To simplify our relationship, it may help to depersonalise the pain. The exact reasons why we can’t get on with our parents will be specific, the fact that we can’t is very and cathartically general. Every parent brings a great deal of trouble into their child’s life; every parent substantially harms and burdens the small person they would – in theory – wish simply to help. If they are unduly irritable (because of their own background terror and disappointment), the child will be cowed into timidity. If they are highly gentle and indulgent, the child may fail to notice or temper its own aggressive and egoistic tendencies. If the parent is (from concern) overly controlling, the child will struggle to acquire an independent sense of direction and won’t learn to face the obstacles to the realisation of its better potential. The possibilities for error are infinite. We naturally resent the unique mistakes our own early care givers inflicted but we are, in truth, through our development, participating in a more or less universal fate. It’s not our parents who were particularly the problem: it is that infants have no option but to allow their minds to be formed by a random set of averagely but very consequentially flawed big people.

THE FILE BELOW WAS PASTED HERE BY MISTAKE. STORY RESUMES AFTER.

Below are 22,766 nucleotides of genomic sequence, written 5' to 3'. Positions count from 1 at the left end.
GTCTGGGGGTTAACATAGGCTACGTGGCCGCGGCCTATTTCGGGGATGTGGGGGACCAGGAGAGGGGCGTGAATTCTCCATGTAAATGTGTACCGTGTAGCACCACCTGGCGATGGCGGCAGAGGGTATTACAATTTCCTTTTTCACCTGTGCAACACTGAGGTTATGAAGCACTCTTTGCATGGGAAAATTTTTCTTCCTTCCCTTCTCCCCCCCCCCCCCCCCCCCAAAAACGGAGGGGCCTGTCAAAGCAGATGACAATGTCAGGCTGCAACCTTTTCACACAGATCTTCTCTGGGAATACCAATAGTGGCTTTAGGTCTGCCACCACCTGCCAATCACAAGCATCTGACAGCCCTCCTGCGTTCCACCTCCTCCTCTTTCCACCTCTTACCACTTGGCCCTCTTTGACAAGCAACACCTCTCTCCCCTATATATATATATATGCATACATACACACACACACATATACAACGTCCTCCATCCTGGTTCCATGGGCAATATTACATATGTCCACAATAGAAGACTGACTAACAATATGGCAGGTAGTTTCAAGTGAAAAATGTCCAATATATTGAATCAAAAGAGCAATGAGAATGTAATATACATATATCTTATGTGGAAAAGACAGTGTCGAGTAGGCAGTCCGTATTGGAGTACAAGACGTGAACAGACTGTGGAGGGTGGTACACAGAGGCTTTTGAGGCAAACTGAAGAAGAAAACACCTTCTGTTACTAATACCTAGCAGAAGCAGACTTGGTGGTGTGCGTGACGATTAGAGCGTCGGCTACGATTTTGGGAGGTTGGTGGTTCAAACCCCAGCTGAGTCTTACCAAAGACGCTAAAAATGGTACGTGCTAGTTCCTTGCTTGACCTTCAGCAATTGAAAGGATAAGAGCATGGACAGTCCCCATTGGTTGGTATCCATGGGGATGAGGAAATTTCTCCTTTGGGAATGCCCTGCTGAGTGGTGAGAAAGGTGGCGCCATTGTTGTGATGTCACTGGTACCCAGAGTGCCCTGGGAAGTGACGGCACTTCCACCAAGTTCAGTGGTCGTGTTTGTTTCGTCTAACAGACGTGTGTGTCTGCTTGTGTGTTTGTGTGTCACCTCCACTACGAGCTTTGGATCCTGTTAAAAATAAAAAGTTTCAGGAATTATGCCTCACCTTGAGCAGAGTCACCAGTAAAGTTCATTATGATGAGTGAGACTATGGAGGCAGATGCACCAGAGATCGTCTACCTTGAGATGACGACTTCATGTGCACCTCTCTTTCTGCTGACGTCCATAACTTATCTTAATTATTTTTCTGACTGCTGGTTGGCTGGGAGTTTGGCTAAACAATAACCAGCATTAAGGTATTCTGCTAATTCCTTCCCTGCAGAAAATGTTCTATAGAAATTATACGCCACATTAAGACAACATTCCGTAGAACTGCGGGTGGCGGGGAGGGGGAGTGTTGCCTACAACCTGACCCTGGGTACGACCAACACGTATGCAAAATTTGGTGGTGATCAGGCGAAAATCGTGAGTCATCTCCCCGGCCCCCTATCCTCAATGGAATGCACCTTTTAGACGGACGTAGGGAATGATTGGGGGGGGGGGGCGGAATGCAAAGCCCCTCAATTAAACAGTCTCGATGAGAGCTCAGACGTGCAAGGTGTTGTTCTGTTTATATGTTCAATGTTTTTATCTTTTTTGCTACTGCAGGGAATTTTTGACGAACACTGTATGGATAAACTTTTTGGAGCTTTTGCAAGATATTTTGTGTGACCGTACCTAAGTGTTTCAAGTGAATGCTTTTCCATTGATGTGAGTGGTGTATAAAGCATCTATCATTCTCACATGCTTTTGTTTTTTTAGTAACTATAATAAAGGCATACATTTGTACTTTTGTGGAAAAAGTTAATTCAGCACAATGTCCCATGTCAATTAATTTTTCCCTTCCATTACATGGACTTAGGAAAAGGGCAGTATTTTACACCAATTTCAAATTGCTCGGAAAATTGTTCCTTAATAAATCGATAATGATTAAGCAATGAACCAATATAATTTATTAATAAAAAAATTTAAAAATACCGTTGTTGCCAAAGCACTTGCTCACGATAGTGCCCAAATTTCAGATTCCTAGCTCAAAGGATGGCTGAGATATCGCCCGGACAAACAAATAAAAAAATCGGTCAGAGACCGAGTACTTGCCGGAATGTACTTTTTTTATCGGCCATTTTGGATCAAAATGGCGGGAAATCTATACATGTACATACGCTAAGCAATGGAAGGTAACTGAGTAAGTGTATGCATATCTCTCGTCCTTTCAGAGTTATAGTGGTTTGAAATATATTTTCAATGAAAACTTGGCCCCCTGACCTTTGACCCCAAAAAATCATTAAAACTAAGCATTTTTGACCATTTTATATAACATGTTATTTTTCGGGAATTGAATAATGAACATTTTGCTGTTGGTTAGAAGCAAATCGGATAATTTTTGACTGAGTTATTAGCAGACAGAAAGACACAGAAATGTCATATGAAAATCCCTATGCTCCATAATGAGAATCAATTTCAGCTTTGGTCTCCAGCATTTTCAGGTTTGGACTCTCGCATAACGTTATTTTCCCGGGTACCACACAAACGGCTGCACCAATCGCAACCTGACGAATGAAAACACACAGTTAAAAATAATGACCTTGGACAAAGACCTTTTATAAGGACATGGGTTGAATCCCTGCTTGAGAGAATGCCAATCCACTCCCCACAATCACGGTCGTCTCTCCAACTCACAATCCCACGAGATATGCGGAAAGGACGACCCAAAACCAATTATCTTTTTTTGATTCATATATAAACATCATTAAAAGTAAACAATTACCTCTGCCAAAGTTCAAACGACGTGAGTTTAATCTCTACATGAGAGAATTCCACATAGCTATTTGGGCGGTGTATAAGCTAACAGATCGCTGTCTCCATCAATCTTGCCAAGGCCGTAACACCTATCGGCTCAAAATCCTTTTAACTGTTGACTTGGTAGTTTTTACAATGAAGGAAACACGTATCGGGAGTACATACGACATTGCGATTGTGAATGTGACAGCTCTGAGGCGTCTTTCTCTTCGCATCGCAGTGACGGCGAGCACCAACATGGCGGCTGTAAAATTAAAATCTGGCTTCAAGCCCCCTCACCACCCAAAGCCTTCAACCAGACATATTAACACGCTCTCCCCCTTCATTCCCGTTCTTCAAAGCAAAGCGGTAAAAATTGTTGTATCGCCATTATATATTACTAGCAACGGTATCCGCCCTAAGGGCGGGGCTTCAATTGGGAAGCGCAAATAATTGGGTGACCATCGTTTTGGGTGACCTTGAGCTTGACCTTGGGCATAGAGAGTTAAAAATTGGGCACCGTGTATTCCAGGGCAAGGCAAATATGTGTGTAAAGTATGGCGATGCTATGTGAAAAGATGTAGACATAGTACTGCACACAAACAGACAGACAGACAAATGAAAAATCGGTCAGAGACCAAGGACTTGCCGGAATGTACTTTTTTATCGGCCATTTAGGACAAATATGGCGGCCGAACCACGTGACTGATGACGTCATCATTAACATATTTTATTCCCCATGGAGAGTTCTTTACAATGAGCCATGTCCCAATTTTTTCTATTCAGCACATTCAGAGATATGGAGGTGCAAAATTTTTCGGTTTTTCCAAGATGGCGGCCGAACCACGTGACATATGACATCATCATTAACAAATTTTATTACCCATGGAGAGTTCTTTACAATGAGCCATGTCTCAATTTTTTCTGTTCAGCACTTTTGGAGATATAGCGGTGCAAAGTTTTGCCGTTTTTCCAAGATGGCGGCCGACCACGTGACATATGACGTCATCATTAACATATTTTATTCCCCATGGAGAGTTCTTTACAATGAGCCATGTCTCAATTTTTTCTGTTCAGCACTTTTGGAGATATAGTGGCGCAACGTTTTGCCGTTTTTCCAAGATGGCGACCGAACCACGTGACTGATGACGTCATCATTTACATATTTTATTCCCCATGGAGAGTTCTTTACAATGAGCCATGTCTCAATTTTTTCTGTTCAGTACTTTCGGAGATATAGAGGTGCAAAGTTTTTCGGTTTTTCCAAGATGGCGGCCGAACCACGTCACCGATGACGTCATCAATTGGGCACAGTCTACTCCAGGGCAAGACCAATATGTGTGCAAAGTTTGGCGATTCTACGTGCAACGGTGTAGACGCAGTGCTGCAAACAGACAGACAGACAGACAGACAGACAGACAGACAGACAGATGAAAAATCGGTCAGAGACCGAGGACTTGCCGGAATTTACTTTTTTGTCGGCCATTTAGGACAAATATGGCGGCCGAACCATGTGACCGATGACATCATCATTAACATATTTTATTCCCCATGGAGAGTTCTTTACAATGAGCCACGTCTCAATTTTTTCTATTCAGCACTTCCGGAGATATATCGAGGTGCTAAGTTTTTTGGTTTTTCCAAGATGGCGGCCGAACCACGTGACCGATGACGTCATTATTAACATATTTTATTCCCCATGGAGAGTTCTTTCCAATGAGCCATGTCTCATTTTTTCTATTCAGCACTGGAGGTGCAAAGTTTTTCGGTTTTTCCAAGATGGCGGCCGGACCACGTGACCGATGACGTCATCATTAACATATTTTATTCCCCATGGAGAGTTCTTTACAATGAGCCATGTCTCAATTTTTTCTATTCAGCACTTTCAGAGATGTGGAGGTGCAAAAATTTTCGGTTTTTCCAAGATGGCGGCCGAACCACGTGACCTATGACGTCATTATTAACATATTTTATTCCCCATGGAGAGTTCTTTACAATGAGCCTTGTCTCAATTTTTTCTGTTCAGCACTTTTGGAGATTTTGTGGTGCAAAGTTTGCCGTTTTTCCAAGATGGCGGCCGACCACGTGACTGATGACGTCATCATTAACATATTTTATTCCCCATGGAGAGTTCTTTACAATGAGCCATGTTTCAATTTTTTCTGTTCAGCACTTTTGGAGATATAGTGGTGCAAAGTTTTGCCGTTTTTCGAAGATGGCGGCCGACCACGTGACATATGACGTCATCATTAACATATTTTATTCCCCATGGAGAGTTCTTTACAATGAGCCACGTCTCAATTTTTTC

Because a parent is a generation older, much of what shaped them stemmed from a world with priorities, values, anxieties and hopes that seem strange – even reprehensible – to us, but that were, and still are, urgent and real for them. Given where they came from, it isn’t a surprise that they cared so much about money or status, manners or education,  but also so little about honesty and trust, warmth or calm. Should we have a child, we can be sure that they’ll feel the same boredom, resentment and bafflement we currently do, around a host of attitudes that we haven’t even thought to notice or reign in in ourselves.

It’s perhaps unsurprising if our parents retain a vision, as irksome as it is constant, of us as children. They remember, as we can’t, how long it took for us to mature. Our first tumbling steps and our earliest attempts to string a few words together are still, for them, vivid and perhaps deeply fond memories. At some level, it’s almost understandable if they are condescendingly amazed that we have a job or can drive a car and doubt whether we should ever really be allowed to make our own choices around whom to marry or where to live.